As the kitchen door opens, a young man neatly dressed in a chef outfit emerges carrying a bowl of warm spaghetti and wearing a wide smile of self-confidence. Although he began cooking only six months before, he carries himself like an experienced cook.
“After finishing high school, I was not sure what career to choose, so I decided to write down all the things I like best and found out that the best option for me is tourism and hotel administration,” says Waldo, a 21-year old Leadership Development Program (LDP) student who is breaking the cycle of poverty by studying at a university in Lima City.
Waldo comes from a poor family of seven children whose father abandoned them. Waldo is the youngest and lives with his mother and one older brother who is still single. The other siblings are already married and live nearby.
Waldo remembers that in grade school he was a shy boy, and his grades were not the best. But his high school years were different. The turnaround began with a teacher who gave him some responsibilities, which led to Waldo becoming the brigadier of his school — a special honor because of the responsibility to watch for good behavior and order among the students and to represent his school in special occasions.
During his early school years, Waldo was able to listen to the gospel and receive help with his studies at the summer camps organized by the Compassion program he attended. There also was a library at the child development center where he could do his homework.
And at the beginning of each school year, he and all the sponsored children always received a jogging suit, a school uniform, school supplies, etc. that his schoolmates and neighborhood peers did not have.
Some of the subjects Waldo now studies at university are French and English language, which are quite important for his career; cooking techniques, logistics, marketing, costs and budgets, as well as how to provide quality service to customers.
Six months ago, Waldo began practicing what he learns at school at Pizza Hut, where he applied for a job through the Internet and got hired after 10 months of waiting.
When Waldo was hired, he was eager to begin cooking. He could already imagine preparing pizzas, and even could smell the fresh-baked dish.
“To begin with, the first day I was given a pile of advertising papers to give away on the streets. After two months of doing this simple task, I became totally discouraged and began questioning God why I was out in the streets instead of cooking.
Then one day I changed my attitude and began doing the task while singing and smiling.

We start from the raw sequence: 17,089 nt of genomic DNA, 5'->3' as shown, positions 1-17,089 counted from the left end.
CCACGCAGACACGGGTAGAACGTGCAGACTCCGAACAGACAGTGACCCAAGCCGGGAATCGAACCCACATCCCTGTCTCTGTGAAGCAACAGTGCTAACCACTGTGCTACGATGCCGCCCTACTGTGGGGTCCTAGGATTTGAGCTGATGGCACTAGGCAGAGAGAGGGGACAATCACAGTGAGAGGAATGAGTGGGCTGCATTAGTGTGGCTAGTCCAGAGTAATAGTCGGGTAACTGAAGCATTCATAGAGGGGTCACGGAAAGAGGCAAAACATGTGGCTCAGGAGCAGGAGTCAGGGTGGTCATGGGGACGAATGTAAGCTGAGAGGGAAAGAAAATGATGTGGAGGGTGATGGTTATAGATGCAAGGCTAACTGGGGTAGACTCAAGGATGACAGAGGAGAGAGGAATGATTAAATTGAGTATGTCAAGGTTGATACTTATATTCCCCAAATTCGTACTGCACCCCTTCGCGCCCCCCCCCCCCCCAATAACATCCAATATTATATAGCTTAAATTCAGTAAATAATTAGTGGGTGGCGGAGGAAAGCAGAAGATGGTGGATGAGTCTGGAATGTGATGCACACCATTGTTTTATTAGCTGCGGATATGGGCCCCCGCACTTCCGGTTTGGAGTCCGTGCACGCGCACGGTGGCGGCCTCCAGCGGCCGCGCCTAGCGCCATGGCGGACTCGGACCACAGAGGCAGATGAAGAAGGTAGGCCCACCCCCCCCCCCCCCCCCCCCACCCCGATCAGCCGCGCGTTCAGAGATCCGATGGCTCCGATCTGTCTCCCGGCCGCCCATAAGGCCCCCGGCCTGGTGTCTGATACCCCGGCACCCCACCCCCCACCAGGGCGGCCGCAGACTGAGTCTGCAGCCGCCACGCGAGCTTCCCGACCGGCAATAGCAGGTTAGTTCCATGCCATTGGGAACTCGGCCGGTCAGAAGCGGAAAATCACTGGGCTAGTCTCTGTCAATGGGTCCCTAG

Shortly afterward, the administrator decided that I should begin working at the restaurant. But first I had to read the restaurant’s manuals, which took some days.”
Waldo passed the restaurant manual test of proficiency in order to qualify to cook. He continued waiting with eagerness. But instead, he was assigned to washing pots and pans!
So he began to be more courteous and kind to all his co-workers, and to perform his job with an even better attitude. A month later he was named as “Best Employee of the Month,” and his photo was placed where everybody could see it.
“In LDP I have attended workshops to learn how to handle different situations in life, and I am making use of it at my job by being courteous and showing a wise behavior.
On one occasion one of the managers said to me, ‘I have noticed that you don’t speak bad words’, which was rewarding.”
After being named Best Employee of the Month, Waldo was assigned to the kitchen, and two months later he was recognized for the second time as the Best Employee of the Month.
Now that he is celebrating his sixth month at the restaurant, Waldo has been prized as the Best Employee of the Month for the third time, something very few people achieve in such a short time.
When asked about this success, he says, “I have not done anything special, just performed my job in the way it should be done.”
Waldo is aware that the Leadership Development Program, besides providing economic support to attend university, also helps shape students into leaders and teaches them values to live a quality life.
“Many of my fellow students and co-workers ask me why I do not drink liquor or go to parties where drugs are consumed. That is the right time for me to talk them about Jesus and the gospel.”
Waldo would like to finish his studies with good grades and continue gaining more experience at Pizza Hut. Then he would like to become the manager’s assistant, and finally manager of the restaurant he has been assigned to.
“My dream is to apply at a four- or five-star hotel in order to continue gaining more experience, but my real dream is to work on a cruise ship. Then I will be able to visit many countries, to meet many new people, and to learn more about this career with which I am becoming more engaged in.”